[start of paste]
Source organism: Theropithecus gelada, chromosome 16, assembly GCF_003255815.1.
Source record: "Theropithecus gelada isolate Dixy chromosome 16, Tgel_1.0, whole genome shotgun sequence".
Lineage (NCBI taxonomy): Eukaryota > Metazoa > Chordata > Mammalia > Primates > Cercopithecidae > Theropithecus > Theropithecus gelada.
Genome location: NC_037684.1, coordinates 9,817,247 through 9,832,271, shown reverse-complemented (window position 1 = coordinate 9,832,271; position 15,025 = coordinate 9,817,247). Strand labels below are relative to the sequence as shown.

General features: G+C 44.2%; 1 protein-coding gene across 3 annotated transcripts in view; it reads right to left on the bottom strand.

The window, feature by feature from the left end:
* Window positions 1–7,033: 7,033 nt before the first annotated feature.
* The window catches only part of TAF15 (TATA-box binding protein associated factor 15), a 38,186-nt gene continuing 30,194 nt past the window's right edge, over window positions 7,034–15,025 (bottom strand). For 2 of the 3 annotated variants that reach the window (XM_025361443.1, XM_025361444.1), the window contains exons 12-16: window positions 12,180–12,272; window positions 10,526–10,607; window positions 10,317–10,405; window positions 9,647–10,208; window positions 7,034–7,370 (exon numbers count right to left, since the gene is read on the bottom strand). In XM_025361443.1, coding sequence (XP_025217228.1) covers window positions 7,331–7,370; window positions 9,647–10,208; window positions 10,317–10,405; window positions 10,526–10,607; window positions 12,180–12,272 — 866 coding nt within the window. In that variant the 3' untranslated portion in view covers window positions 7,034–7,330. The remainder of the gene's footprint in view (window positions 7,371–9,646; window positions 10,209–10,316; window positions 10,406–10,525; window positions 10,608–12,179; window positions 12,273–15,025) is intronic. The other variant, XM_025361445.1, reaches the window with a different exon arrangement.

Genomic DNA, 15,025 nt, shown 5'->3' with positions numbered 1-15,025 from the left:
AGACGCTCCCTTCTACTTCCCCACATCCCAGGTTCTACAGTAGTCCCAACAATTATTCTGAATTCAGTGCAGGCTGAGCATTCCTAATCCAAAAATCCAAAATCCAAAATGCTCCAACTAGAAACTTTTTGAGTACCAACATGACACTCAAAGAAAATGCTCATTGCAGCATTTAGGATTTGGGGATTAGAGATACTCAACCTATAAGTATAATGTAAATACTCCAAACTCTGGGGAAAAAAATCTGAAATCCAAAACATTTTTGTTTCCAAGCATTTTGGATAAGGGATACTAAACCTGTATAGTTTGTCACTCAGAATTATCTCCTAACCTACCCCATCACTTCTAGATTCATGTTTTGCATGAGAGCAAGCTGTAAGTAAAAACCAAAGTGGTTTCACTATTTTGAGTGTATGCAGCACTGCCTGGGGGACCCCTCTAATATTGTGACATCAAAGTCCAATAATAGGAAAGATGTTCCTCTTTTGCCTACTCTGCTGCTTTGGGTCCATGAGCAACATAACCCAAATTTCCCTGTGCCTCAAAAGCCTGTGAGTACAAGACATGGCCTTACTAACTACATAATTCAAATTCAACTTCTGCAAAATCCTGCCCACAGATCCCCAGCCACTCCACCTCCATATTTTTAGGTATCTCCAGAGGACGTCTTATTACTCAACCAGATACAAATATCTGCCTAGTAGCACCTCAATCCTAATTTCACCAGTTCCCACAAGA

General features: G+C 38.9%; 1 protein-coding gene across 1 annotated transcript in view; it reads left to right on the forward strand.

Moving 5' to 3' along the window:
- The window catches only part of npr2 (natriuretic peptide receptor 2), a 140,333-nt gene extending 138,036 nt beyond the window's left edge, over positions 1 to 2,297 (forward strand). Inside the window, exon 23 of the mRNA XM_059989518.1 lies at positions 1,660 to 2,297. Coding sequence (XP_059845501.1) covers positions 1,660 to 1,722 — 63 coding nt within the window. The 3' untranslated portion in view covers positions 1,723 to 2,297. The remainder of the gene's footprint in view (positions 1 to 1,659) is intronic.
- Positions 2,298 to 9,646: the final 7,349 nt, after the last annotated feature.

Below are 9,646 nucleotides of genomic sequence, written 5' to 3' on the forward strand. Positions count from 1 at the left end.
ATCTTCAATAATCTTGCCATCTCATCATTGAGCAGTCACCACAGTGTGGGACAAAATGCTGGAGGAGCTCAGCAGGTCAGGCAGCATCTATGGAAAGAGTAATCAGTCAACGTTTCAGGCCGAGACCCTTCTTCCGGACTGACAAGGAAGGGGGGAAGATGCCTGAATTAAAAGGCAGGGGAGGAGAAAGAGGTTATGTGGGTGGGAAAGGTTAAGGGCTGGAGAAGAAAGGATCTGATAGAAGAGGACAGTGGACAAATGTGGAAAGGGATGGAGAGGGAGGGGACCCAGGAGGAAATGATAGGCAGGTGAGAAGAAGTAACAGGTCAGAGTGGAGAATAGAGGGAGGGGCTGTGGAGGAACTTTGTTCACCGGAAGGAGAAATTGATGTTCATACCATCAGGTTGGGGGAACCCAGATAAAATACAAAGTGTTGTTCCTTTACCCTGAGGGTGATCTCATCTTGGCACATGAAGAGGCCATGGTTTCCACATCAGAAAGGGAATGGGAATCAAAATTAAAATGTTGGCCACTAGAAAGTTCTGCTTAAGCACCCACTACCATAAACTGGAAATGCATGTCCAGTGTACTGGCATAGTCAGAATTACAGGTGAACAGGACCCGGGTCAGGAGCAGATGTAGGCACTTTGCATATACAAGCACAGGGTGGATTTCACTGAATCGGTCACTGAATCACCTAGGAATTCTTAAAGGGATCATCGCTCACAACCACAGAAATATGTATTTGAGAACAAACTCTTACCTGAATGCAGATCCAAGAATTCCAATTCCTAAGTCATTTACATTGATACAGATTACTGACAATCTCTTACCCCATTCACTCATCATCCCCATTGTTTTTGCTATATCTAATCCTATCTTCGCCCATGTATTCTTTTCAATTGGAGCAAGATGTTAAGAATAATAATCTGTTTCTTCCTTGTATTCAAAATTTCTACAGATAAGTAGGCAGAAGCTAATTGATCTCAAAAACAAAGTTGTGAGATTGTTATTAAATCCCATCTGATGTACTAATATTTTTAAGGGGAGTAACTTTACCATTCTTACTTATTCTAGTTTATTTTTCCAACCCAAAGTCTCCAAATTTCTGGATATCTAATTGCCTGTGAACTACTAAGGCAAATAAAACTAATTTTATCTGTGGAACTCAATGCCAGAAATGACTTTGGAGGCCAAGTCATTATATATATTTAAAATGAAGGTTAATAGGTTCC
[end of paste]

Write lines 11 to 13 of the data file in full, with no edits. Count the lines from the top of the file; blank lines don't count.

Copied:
General features: G+C 38.9%; 1 protein-coding gene across 1 annotated transcript in view; it reads left to right on the forward strand.

Moving 5' to 3' along the window:
- The window catches only part of npr2 (natriuretic peptide receptor 2), a 140,333-nt gene extending 138,036 nt beyond the window's left edge, over positions 1 to 2,297 (forward strand). Inside the window, exon 23 of the mRNA XM_059989518.1 lies at positions 1,660 to 2,297. Coding sequence (XP_059845501.1) covers positions 1,660 to 1,722 — 63 coding nt within the window. The 3' untranslated portion in view covers positions 1,723 to 2,297. The remainder of the gene's footprint in view (positions 1 to 1,659) is intronic.